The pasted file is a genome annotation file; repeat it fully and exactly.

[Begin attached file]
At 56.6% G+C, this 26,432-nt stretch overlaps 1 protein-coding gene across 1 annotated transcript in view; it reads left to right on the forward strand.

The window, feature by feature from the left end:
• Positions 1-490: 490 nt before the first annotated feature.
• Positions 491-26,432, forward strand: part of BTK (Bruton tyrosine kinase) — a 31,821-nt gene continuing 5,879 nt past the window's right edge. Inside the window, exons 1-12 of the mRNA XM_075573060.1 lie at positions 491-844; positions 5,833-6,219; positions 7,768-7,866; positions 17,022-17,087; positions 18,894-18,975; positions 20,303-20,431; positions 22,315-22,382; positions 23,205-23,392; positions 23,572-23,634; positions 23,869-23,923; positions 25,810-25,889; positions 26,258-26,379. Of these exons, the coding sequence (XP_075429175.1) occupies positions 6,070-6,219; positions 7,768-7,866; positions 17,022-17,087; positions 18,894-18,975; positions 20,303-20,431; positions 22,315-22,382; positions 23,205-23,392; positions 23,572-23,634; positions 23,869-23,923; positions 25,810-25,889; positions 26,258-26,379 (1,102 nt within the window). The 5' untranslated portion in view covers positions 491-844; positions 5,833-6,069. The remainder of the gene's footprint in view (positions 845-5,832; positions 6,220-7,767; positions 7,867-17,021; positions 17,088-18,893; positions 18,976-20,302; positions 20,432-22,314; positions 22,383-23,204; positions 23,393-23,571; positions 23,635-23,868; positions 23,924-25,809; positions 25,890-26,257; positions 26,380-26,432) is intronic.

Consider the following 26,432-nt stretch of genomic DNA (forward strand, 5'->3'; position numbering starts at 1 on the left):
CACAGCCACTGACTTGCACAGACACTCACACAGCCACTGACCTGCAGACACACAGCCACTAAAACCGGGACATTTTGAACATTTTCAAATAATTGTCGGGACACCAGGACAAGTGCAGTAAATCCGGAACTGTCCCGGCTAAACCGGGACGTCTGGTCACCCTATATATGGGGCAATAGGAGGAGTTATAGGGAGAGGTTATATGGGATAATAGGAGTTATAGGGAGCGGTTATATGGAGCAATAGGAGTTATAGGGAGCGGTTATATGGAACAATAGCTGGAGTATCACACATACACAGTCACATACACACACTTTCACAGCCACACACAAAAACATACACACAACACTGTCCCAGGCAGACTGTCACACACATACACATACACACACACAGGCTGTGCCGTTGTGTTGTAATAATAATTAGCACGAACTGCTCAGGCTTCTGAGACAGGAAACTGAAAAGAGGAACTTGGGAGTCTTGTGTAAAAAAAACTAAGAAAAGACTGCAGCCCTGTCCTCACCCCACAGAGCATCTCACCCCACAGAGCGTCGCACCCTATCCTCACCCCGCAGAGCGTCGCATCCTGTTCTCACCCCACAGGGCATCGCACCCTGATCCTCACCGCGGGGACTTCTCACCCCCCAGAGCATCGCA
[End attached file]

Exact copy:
At 56.6% G+C, this 26,432-nt stretch overlaps 1 protein-coding gene across 1 annotated transcript in view; it reads left to right on the forward strand.

The window, feature by feature from the left end:
• Positions 1-490: 490 nt before the first annotated feature.
• Positions 491-26,432, forward strand: part of BTK (Bruton tyrosine kinase) — a 31,821-nt gene continuing 5,879 nt past the window's right edge. Inside the window, exons 1-12 of the mRNA XM_075573060.1 lie at positions 491-844; positions 5,833-6,219; positions 7,768-7,866; positions 17,022-17,087; positions 18,894-18,975; positions 20,303-20,431; positions 22,315-22,382; positions 23,205-23,392; positions 23,572-23,634; positions 23,869-23,923; positions 25,810-25,889; positions 26,258-26,379. Of these exons, the coding sequence (XP_075429175.1) occupies positions 6,070-6,219; positions 7,768-7,866; positions 17,022-17,087; positions 18,894-18,975; positions 20,303-20,431; positions 22,315-22,382; positions 23,205-23,392; positions 23,572-23,634; positions 23,869-23,923; positions 25,810-25,889; positions 26,258-26,379 (1,102 nt within the window). The 5' untranslated portion in view covers positions 491-844; positions 5,833-6,069. The remainder of the gene's footprint in view (positions 845-5,832; positions 6,220-7,767; positions 7,867-17,021; positions 17,088-18,893; positions 18,976-20,302; positions 20,432-22,314; positions 22,383-23,204; positions 23,393-23,571; positions 23,635-23,868; positions 23,924-25,809; positions 25,890-26,257; positions 26,380-26,432) is intronic.

Consider the following 26,432-nt stretch of genomic DNA (forward strand, 5'->3'; position numbering starts at 1 on the left):
CACAGCCACTGACTTGCACAGACACTCACACAGCCACTGACCTGCAGACACACAGCCACTAAAACCGGGACATTTTGAACATTTTCAAATAATTGTCGGGACACCAGGACAAGTGCAGTAAATCCGGAACTGTCCCGGCTAAACCGGGACGTCTGGTCACCCTATATATGGGGCAATAGGAGGAGTTATAGGGAGAGGTTATATGGGATAATAGGAGTTATAGGGAGCGGTTATATGGAGCAATAGGAGTTATAGGGAGCGGTTATATGGAACAATAGCTGGAGTATCACACATACACAGTCACATACACACACTTTCACAGCCACACACAAAAACATACACACAACACTGTCCCAGGCAGACTGTCACACACATACACATACACACACACAGGCTGTGCCGTTGTGTTGTAATAATAATTAGCACGAACTGCTCAGGCTTCTGAGACAGGAAACTGAAAAGAGGAACTTGGGAGTCTTGTGTAAAAAAAACTAAGAAAAGACTGCAGCCCTGTCCTCACCCCACAGAGCATCTCACCCCACAGAGCGTCGCACCCTATCCTCACCCCGCAGAGCGTCGCATCCTGTTCTCACCCCACAGGGCATCGCACCCTGATCCTCACCGCGGGGACTTCTCACCCCCCAGAGCATCGCA